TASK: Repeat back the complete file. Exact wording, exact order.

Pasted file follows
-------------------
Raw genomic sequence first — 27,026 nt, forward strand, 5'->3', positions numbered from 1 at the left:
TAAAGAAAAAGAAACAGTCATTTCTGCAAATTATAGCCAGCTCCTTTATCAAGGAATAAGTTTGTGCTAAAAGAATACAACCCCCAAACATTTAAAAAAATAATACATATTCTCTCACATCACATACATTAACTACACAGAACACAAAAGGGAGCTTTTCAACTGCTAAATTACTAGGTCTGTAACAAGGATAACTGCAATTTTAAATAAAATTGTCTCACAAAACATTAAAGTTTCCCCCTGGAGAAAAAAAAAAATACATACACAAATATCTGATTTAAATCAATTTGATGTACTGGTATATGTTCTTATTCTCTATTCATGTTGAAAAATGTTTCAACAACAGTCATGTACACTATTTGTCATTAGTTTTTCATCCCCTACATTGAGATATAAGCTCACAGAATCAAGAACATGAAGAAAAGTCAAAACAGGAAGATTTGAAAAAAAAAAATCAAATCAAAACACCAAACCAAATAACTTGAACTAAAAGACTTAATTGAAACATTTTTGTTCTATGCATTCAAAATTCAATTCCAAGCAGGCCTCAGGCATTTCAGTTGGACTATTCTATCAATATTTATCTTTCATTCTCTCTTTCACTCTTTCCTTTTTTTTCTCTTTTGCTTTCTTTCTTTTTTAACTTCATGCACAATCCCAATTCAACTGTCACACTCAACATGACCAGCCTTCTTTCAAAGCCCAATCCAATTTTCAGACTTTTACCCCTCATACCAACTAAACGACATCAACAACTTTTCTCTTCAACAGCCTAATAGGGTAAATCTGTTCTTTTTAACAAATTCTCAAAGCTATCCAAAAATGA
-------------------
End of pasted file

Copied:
Raw genomic sequence first — 27,026 nt, forward strand, 5'->3', positions numbered from 1 at the left:
TAAAGAAAAAGAAACAGTCATTTCTGCAAATTATAGCCAGCTCCTTTATCAAGGAATAAGTTTGTGCTAAAAGAATACAACCCCCAAACATTTAAAAAAATAATACATATTCTCTCACATCACATACATTAACTACACAGAACACAAAAGGGAGCTTTTCAACTGCTAAATTACTAGGTCTGTAACAAGGATAACTGCAATTTTAAATAAAATTGTCTCACAAAACATTAAAGTTTCCCCCTGGAGAAAAAAAAAAATACATACACAAATATCTGATTTAAATCAATTTGATGTACTGGTATATGTTCTTATTCTCTATTCATGTTGAAAAATGTTTCAACAACAGTCATGTACACTATTTGTCATTAGTTTTTCATCCCCTACATTGAGATATAAGCTCACAGAATCAAGAACATGAAGAAAAGTCAAAACAGGAAGATTTGAAAAAAAAAAATCAAATCAAAACACCAAACCAAATAACTTGAACTAAAAGACTTAATTGAAACATTTTTGTTCTATGCATTCAAAATTCAATTCCAAGCAGGCCTCAGGCATTTCAGTTGGACTATTCTATCAATATTTATCTTTCATTCTCTCTTTCACTCTTTCCTTTTTTTTCTCTTTTGCTTTCTTTCTTTTTTAACTTCATGCACAATCCCAATTCAACTGTCACACTCAACATGACCAGCCTTCTTTCAAAGCCCAATCCAATTTTCAGACTTTTACCCCTCATACCAACTAAACGACATCAACAACTTTTCTCTTCAACAGCCTAATAGGGTAAATCTGTTCTTTTTAACAAATTCTCAAAGCTATCCAAAAATGA